Review: Breaking Up With JK Rowling @ Exeter Phoenix

Rating: 2.5 out of 5 Stars

I didn’t know what to expect walking into Breaking Up With JK Rowling at Exeter Phoenix as part of the Come As You Are Festival, and I don’t think I could have correctly guessed. Upon walking in, I was greeted by a striking image of J.K. Rowling’s books torn up, defaced, scattered around tables and all over the floor, and a single microphone in the middle of the room. The cabaret-style seating encouraged chat between audience members and performers alike as they set up casually in full view, creating a relaxed ambience. Each tattered and scribbled-on piece of paper, child’s sock and crumbled-up ‘Bertie Bott’s Every Flavoured Beans’ wrapper stirred up a feeling of pleasant nostalgia. There was immediately a feeling of powerful, jarring contrast in having a story that has so pivotally shaped a generation being treated with physical disregard. The sacrilege of mishandling a book is one felt by many book-lovers and, for the right viewing audience, a powerful semiotic image. But where there is sadness, there is anger, too. After all, J.K. Rowling was the first to rip apart her own work with all the clumsiness of physically ripping out pages.

Libby, the performing artist, began by reciting captivating poetry about their personal history with the Harry Potter franchise. They broke apart their relationship with J.K. Rowling in a piece of surrealist poetry which was both enthralling and gut-wrenching. Libby flitted back and forth wittily between humour, nostalgia and the desperation of trauma to encapsulate the experience and disappointment of a generation of queer children who found refuge in the pages of a woman who let us down.

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Libby conveyed all of this while receiving a stick-and-poke tattoo onstage. It was certainly impactful to know this was a moment that would be immortalized on their body, and for the audience to be a part of it.

Libby’s queering of the books held nothing back in relating them to sexual awakenings. As the theme tune swelled, their voice rose to an ecstatic climax as they urged us to sit our assholes on the edge of a book. While also being hilarious, it was indicative of how we can turn to rabid idle-worshipping in fandom spaces that take on something of a cultish fervour. Plus, it nods to the thousands of erotic fan-works that have queered the books in different ways, and how people use fiction to explore their sexuality in a safe space away from the dangers of navigating it in the real world.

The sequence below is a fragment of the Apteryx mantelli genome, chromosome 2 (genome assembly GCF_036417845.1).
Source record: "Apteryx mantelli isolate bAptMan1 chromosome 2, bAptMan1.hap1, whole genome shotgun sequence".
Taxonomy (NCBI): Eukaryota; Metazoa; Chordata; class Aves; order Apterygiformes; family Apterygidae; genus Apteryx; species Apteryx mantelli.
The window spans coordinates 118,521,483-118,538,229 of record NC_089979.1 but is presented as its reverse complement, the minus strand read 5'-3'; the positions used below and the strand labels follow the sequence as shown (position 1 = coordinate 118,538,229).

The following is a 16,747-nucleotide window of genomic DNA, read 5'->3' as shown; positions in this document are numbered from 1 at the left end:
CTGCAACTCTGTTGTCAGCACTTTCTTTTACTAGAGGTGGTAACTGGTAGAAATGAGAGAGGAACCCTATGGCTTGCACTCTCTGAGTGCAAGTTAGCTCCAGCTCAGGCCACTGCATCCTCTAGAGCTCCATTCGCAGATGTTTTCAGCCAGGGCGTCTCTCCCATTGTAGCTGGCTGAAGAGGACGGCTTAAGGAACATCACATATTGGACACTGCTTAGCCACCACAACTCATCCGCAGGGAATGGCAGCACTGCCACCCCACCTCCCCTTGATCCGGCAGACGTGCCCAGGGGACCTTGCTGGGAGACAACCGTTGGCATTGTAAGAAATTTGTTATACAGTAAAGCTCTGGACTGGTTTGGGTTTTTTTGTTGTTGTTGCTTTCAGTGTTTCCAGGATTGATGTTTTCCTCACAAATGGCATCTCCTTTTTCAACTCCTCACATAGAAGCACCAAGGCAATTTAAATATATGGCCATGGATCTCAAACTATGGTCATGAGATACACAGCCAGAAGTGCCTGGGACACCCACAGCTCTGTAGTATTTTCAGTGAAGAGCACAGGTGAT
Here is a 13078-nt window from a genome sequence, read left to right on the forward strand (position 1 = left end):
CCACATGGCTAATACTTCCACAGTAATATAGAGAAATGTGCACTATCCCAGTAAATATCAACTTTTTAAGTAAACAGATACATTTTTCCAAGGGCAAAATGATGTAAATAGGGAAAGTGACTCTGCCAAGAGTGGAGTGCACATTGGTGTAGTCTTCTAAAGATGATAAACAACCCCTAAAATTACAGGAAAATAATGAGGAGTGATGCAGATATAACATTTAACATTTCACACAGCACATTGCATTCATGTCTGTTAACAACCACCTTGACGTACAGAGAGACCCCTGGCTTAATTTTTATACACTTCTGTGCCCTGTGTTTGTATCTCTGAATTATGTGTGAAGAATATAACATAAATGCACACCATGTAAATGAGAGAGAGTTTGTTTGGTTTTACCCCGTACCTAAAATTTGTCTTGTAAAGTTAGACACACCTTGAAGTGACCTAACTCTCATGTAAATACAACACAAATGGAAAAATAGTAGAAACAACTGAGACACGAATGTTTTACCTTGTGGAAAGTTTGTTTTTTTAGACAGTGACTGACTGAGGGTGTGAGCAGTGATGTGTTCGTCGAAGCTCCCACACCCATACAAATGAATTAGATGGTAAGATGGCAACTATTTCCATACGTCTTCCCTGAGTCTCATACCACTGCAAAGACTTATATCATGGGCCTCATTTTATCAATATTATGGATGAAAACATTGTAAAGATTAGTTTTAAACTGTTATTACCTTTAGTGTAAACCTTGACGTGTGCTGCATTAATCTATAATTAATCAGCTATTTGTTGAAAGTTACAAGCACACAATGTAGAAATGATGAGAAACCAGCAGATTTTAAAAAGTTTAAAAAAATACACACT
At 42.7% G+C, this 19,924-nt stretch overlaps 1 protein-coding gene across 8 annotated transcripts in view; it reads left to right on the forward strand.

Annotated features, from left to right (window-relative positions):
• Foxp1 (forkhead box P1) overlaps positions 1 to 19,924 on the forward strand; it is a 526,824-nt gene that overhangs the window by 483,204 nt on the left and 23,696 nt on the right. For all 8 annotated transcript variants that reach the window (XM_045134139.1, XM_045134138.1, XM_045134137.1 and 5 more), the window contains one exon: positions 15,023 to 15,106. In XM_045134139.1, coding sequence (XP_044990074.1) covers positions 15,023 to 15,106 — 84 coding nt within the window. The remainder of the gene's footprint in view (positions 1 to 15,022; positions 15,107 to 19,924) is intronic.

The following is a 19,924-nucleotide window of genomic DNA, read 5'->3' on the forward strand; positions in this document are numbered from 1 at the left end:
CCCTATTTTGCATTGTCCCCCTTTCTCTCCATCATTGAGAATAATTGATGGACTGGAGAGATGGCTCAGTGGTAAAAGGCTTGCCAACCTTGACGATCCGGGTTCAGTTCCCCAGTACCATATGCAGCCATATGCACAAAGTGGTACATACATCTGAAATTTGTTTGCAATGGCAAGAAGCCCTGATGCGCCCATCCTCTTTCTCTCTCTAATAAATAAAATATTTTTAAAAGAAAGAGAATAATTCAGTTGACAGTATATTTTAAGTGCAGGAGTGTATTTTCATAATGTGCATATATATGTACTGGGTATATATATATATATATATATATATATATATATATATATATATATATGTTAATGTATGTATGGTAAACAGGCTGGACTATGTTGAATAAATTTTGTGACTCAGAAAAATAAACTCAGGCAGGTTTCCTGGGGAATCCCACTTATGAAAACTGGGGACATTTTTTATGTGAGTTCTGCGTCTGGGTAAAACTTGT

We took part in this moment of letting go and breaking up by ripping pages from the books and defacing them with black markers. Each of us had the opportunity to perform our creations, and it became a competition to see who could make the most believable, crude fanfiction out of Rowling’s works. Seeing as how the queer community uses fan-works to co-opt material and shape it into something we feel represented by, it was a fun hands-on capitulation of that experience.

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Having said all this, I couldn’t help but feel dissatisfied as the production ended. It was a perspective I’d never seen put to the stage before, and the idea was so powerful that I wished Libby had delved deeper into really exploring it. This performance felt to me like a scratch that could eventually grow into a tighter, more emotionally impactful show. By being overly informal, I found myself removed from the feeling of watching a performance, instead, it seemed more like a workshop.  (I want to stress that informality can be done well but it must also retain dramatic tension and be strategic in its placement.) Despite being advertised as half performance, half discussion, no discussion took place – no open dialogue that might have really utilized the relaxed atmosphere in the room. There wasn’t a sense of flow between the performance and hands-on tasks, which I would have expected. Tighter choreography and more rehearsal would have immensely improved the experience.

There were a lot of interesting and unique ideas in this piece, and I hope that Libby goes on to develop them further. The potential here is great – with some tweaking and a move towards a little more theatricality. Considering the performance’s theme of deconstruction, it would have been possible to really shatter some barriers and break the rules in ways that would have had me on the edge of my seat. Until then, I wish Libby luck and thank them for an enjoyable evening.

Rebecca Warner

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